Vikings may have to use wood, while foes swing metal
June 18, 2010
SOUTH LAKE TAHOE, Calif. – Five California high schools who play baseball in the NIAA – South Tahoe, North Tahoe Coleville, Truckee and Needles – are keeping a watchful eye on California lawmakers these days.
In early May, a bill asking for a moratorium on all non-wood baseball bats for two years made it out of committee. The bill was introduced by Marin County Democrat Jared Huffman after one of the baseball players in his area, 16-year-old Gunnar Sandberg of Marin Catholic High School in Kentfield was hit in the face with a line drive back in March.
If passed, it would take effect next spring.
So where would that leave the five aforementioned schools? Up a creek without a paddle judging by an e-mail received from Ron Nocetti of the California Interscholastic Federation.
“Since those schools are located in California, if AB-7 is passed they would have to abide by it,” Nocetti said in an e-mail exchange. “I cannot speak to the impact on the schools they play as those are NIAA member schools.”
If the five schools had to use wood when everybody in Nevada is using metal, it would be unfair because metal bats out-perform wood bats.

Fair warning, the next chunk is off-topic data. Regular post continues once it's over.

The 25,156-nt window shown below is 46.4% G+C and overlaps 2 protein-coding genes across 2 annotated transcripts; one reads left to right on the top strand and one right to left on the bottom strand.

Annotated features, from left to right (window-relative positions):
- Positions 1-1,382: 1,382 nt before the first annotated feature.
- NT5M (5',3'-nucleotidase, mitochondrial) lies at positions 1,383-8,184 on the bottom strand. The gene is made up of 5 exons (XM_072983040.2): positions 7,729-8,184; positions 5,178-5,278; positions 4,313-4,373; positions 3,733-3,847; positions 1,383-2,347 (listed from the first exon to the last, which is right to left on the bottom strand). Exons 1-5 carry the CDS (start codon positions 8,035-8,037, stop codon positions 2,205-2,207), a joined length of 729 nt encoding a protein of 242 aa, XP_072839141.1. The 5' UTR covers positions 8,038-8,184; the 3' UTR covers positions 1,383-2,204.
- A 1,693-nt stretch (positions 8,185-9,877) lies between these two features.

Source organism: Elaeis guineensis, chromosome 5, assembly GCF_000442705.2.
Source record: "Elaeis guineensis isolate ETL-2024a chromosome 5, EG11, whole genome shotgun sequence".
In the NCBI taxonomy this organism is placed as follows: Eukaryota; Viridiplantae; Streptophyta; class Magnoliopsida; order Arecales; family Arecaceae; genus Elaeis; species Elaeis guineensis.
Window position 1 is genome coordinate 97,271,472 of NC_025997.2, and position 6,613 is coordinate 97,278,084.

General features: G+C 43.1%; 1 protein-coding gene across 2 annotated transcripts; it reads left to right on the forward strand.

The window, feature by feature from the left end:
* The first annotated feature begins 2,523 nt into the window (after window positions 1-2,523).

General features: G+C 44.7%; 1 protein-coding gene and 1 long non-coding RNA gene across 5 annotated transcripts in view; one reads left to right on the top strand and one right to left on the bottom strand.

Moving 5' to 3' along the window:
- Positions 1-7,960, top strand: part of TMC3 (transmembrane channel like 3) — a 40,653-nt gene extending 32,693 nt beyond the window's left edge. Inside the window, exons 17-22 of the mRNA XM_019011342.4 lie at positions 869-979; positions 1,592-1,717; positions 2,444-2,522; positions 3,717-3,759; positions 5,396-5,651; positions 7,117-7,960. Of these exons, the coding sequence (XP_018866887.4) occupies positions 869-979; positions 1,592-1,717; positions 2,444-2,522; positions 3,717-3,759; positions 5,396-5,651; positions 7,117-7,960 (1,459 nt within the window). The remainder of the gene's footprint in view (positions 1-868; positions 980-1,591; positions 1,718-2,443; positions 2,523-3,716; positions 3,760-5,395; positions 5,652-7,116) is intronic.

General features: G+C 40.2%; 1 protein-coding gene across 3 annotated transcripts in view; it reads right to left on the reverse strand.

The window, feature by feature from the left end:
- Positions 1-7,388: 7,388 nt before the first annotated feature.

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“If AB-7 gets passed, the five California schools would appeal as none of the assembly people have looked at all of the ramifications,” said STHS Athletic Director Don Borges. “Sports are all about a level playing field. There would be a huge disadvantage for teams using wooden bats vs. a team using nonwooden bats.”
Jaime Legare, Truckee athletic director, said the proposed legislation is a big concern to her.
“When we had our 3A meetings I brought it up, but nobody seemed concerned about it,” she said. “There is a parents’ group (from Truckee) that has been talking to the aides (of Mr. Huffman) trying to get an exemption for our schools added (to the bill).
“If the bill goes through, we would have to go to the NIAA and see what they could do (for the five schools).”
Jay Beesemyer, assistant director of the NIAA, said it wouldn’t make sense because the five schools actually belong to the NIAA and not the CIF.
Beesemyer also said the NIAA isn’t likely to initiate banning metal or composite bats. He said they would follow the national federation rules and regulations.
“As big of a state as California is, I’d be amazed if something like that passes,” Beesemyer said.
Borges brought up another possible angle to the issue.
“Does a Nevada team that wanted to play in California have to use wooden bats?” Borges said. “I do not know if schools can afford to have two sets of bats – wooden and nonwooden to accommodate this proposal. As usual, this is about money that schools in Nevada or California do not have in the budget for two sets of bats.”